And then, despite his personal mourning, he got back on the line.
As Easy as Drawing Blood?
As scientists are scrambling for vaccines, drugs, and other treatments against COVID-19, doctors have begun reexamining a century-old treatment for infections: infusion of blood plasma teeming with immune molecules, extracted from recovered donors.
Convalescent plasma therapy — which was used during the 1918 Spanish flu pandemic and against other infections before modern cures came along — harnesses antibodies found in the blood of people who have recovered from an infection (hence the term convalescent therapy), to treat patients who are infected. In this therapy, blood is drawn from a person who has recovered from the disease and the serum is separated and screened for antibodies — proteins produced by the immune system when the body is attacked by a pathogen.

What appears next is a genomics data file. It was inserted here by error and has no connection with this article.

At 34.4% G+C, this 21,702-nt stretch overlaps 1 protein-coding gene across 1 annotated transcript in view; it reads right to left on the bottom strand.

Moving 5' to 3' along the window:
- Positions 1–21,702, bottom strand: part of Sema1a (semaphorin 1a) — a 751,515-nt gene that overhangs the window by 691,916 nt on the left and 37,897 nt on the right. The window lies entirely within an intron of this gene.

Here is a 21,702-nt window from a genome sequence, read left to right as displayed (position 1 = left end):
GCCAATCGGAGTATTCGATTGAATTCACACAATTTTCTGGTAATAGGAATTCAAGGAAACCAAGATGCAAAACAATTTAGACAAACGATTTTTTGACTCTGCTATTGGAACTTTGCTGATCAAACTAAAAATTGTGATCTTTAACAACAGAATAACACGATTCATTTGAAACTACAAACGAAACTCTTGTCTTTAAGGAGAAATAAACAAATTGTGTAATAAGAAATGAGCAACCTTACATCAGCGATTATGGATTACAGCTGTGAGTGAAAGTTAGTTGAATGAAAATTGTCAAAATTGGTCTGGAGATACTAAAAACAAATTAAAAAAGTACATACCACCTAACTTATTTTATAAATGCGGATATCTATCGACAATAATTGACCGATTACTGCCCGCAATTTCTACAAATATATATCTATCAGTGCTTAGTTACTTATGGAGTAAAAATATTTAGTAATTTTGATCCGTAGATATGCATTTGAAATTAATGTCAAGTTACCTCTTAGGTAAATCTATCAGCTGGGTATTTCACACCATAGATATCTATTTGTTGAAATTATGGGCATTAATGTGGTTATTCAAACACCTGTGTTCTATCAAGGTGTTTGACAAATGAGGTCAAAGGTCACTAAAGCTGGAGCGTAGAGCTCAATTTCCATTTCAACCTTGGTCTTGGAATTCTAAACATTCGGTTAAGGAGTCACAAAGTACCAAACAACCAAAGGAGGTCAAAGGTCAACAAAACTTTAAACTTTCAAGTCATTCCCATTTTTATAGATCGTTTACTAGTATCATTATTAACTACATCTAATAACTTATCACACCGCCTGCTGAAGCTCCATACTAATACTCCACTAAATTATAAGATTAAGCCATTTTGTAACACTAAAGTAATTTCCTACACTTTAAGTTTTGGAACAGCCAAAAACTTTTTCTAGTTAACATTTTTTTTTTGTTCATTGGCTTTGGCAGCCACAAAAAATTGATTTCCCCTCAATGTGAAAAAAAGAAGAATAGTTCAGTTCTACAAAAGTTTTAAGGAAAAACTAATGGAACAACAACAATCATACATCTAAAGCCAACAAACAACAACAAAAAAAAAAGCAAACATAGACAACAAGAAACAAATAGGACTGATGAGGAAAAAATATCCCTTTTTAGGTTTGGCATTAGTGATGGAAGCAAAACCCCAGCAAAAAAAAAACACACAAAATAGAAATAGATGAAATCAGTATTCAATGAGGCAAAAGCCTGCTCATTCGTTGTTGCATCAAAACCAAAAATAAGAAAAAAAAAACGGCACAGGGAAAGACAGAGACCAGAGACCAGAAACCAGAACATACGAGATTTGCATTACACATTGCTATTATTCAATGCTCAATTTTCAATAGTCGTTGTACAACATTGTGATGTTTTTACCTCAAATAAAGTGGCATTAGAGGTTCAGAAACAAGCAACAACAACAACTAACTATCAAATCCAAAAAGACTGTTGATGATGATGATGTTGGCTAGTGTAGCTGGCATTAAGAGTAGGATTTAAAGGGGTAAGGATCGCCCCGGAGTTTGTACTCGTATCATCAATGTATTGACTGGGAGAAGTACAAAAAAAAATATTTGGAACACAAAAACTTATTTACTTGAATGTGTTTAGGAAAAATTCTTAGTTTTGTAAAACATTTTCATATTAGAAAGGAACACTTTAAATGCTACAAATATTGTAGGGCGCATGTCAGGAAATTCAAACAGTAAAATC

These antibodies continue to float in the recovered person’s blood, primarily in the plasma — the clear, straw-colored liquid part of the blood — for months or even years.
The process for donating plasma is similar to donating blood. Plasma donors are hooked up to a small device that removes plasma while simultaneously returning red blood cells, white blood cells, platelets, and other blood components to the body with a saline solution to replace the withdrawn plasma. While regular blood donation takes less than half an hour, source plasma donation takes between one and three hours. But unlike regular blood donation in which donors have to wait for red blood cells to replenish between donations, which takes up to eight weeks, plasma can be donated in some cases as often as twice a week.